Like what you've read?

On Line Opinion is the only Australian site where you get all sides of the story. We don't
charge, but we need your support. Here�s how you can help.

  • Advertise

    We have a monthly audience of 70,000 and advertising packages from $200 a month.

  • Volunteer

    We always need commissioning editors and sub-editors.

  • Contribute

    Got something to say? Submit an essay.


 The National Forum   Donate   Your Account   On Line Opinion   Forum   Blogs   Polling   About   
On Line Opinion logo ON LINE OPINION - Australia's e-journal of social and political debate

Subscribe!
Subscribe





On Line Opinion is a not-for-profit publication and relies on the generosity of its sponsors, editors and contributors. If you would like to help, contact us.
___________

Syndicate
RSS/XML


RSS 2.0

Queensland, the Smart State

By Scott Prasser - posted Thursday, 10 July 2008


It is almost 10 years since the “Smart State” idea, a major cornerstone of the then freshly elected Beattie Labor Government, was launched. It has since been one of the distinguishing features of the Labor Government.

Economically, “Smart State” initiatives sought to diversify the Queensland economy to a so-called “knowledge” economy.

Increased spending on research and development, education and special research centres underpinned the policy - along with a lot of spinning by effusive Premiers.

Advertisement

It was hoped that the policy would produce high-tech industries. However, there was also a strong political goal within the strategy. It would not only distinguish Labor governments from its predecessors, but also make Coalition governments appear pedestrian given their focus on opening up the resource sector and preoccupation with traditional Queensland agricultural industries. The wider issue is whether the Smart State strategy has been the best use of resources.

After all, Smart State has cost us at least $500 million, of which most funding has gone to academics, universities and new research centres for apparent high-tech and new and emerging technologies (for example, biotechnology).

There has also been a lot of “relabelling” of programs to fit under the Smart State umbrella (for example, education). One strong argument is we should be focusing on our strengths. For instance, 30 per cent of our manufacturing sector is involved in food processing, which given our agricultural economy, makes sense.

Consequently, more funds should have been directed to leveraging greater benefits from this sector.

You only need to look at how important food is becoming in the world economy. The Smart State strategy is all about government spending.

In Queensland, government spending on research and development has long been on par with the rest of Australia, but private sector spending has not. Commercialisation of research and lack of innovative practices in the private sector are the real problems holding Queensland back.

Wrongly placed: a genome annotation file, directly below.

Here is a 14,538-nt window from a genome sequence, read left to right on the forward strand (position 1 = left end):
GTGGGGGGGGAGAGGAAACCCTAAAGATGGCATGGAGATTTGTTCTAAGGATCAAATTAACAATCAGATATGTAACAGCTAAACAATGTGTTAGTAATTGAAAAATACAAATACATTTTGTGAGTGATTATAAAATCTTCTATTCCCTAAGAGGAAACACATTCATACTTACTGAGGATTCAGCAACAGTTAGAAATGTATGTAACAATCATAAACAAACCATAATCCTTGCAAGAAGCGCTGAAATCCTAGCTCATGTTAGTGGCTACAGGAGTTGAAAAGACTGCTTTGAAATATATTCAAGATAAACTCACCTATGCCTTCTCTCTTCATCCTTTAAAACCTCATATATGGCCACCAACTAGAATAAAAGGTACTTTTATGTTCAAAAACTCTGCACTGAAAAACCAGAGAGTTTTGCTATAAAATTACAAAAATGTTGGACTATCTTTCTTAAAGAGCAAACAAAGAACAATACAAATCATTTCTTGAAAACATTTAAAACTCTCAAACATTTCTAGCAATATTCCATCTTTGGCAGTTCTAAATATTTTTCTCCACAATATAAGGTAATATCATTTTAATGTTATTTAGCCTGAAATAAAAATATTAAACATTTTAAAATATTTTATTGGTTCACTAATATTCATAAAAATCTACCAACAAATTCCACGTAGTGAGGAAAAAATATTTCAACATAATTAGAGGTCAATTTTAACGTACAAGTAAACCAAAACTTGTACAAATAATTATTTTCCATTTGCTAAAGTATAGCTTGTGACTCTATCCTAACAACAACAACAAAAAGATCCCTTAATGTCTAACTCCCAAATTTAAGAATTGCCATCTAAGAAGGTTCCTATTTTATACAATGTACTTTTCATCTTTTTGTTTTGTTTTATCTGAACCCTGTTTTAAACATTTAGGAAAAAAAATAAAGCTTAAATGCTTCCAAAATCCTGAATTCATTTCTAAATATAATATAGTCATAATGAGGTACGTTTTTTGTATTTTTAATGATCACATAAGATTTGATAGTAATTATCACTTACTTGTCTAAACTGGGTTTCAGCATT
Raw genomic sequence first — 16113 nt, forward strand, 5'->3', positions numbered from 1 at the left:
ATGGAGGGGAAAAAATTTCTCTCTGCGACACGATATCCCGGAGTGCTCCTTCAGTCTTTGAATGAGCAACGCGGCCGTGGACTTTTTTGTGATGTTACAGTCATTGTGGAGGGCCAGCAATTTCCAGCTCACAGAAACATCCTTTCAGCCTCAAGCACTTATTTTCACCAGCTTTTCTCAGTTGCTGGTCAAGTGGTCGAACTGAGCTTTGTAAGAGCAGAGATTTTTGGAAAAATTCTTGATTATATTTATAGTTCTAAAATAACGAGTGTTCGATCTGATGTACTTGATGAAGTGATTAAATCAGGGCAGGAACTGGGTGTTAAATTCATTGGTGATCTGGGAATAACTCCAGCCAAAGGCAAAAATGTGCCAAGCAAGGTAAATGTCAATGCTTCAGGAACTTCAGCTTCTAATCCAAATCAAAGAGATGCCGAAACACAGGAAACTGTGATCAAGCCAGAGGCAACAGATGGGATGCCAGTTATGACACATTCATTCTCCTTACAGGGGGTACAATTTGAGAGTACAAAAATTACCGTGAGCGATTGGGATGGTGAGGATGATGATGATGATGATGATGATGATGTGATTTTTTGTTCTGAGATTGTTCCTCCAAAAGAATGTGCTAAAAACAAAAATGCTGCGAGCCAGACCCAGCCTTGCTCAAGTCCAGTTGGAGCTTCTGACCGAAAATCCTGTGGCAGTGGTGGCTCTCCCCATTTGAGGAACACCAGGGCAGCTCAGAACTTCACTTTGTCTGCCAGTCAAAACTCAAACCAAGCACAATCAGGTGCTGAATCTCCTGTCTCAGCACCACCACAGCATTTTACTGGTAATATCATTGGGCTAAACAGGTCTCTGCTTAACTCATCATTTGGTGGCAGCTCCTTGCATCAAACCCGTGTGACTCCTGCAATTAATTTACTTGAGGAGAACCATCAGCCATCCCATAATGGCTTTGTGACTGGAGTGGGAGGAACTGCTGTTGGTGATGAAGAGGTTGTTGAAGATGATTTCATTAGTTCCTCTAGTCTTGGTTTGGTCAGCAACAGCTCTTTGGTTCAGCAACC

Advertisement

A more deregulatory framework, improved state taxes, and better allocation of government spending on projects that make a difference are seen as more appropriate policy responses. In other words, let's make Queensland have the right competitive environment for business to come here and to make profits.

So 10 years on and what have we got? For one, a lot of happy vice chancellors and academics at a few of our major universities.

But Smart State's success in diversifying the wider economy has been minimal. Queensland's largest export is still coal, and our second largest industry, tourism, is noted for its low skills and low research base. One of the problems is trying to “measure” Smart State industries. The closest we come to it is the so-called “creative” industries sector.

  1. Pages:
  2. Page 1
  3. 2
  4. All

First published in Queensland Business Review in July 2008.



Discuss in our Forums

See what other readers are saying about this article!

Click here to read & post comments.

5 posts so far.

Share this:
reddit this reddit thisbookmark with del.icio.us Del.icio.usdigg thisseed newsvineSeed NewsvineStumbleUpon StumbleUponsubmit to propellerkwoff it

About the Author

Scott Prasser is Professor of Public Policy and was Executive Director of the Public Policy Institute at the Australian Catholic University. Scott has worked previously in senior policy and research roles in federal and state governments and in several universities in Victoria, NSW and Queensland. Recently, Scott co-edited with Associate Professor Nicholas Aroney and J.R. Nethercote the book Restraining Elective Dictatorship: The Upper House Solution? He has just written with Helen Tracey a report entitled Beyond Gonski: Reviewing the Evidence on Quality Schooling.

Other articles by this Author

All articles by Scott Prasser

Creative Commons LicenseThis work is licensed under a Creative Commons License.

Photo of Scott Prasser
Article Tools
Comment 5 comments
Print Printable version
Subscribe Subscribe
Email Email a friend
Advertisement

About Us Search Discuss Feedback Legals Privacy